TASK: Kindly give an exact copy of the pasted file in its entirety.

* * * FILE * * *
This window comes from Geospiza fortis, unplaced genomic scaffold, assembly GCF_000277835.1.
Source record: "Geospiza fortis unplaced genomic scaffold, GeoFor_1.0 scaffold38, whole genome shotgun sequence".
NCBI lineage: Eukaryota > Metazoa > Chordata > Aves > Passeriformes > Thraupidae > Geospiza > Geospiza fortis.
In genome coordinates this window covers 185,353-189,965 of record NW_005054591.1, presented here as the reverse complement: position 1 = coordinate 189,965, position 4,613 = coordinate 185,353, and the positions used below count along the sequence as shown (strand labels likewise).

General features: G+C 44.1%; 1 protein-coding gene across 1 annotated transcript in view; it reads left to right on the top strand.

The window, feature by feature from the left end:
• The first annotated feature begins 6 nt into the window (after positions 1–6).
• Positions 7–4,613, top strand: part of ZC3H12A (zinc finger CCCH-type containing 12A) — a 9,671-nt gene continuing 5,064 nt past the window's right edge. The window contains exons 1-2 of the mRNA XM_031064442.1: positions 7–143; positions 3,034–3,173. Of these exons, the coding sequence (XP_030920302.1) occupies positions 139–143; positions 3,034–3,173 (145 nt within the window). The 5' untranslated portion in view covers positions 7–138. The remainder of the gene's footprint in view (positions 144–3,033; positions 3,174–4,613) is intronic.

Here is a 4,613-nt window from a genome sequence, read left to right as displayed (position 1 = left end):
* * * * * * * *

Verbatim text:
This window comes from Geospiza fortis, unplaced genomic scaffold, assembly GCF_000277835.1.
Source record: "Geospiza fortis unplaced genomic scaffold, GeoFor_1.0 scaffold38, whole genome shotgun sequence".
NCBI lineage: Eukaryota > Metazoa > Chordata > Aves > Passeriformes > Thraupidae > Geospiza > Geospiza fortis.
In genome coordinates this window covers 185,353-189,965 of record NW_005054591.1, presented here as the reverse complement: position 1 = coordinate 189,965, position 4,613 = coordinate 185,353, and the positions used below count along the sequence as shown (strand labels likewise).

General features: G+C 44.1%; 1 protein-coding gene across 1 annotated transcript in view; it reads left to right on the top strand.

The window, feature by feature from the left end:
• The first annotated feature begins 6 nt into the window (after positions 1–6).
• Positions 7–4,613, top strand: part of ZC3H12A (zinc finger CCCH-type containing 12A) — a 9,671-nt gene continuing 5,064 nt past the window's right edge. The window contains exons 1-2 of the mRNA XM_031064442.1: positions 7–143; positions 3,034–3,173. Of these exons, the coding sequence (XP_030920302.1) occupies positions 139–143; positions 3,034–3,173 (145 nt within the window). The 5' untranslated portion in view covers positions 7–138. The remainder of the gene's footprint in view (positions 144–3,033; positions 3,174–4,613) is intronic.

Here is a 4,613-nt window from a genome sequence, read left to right as displayed (position 1 = left end):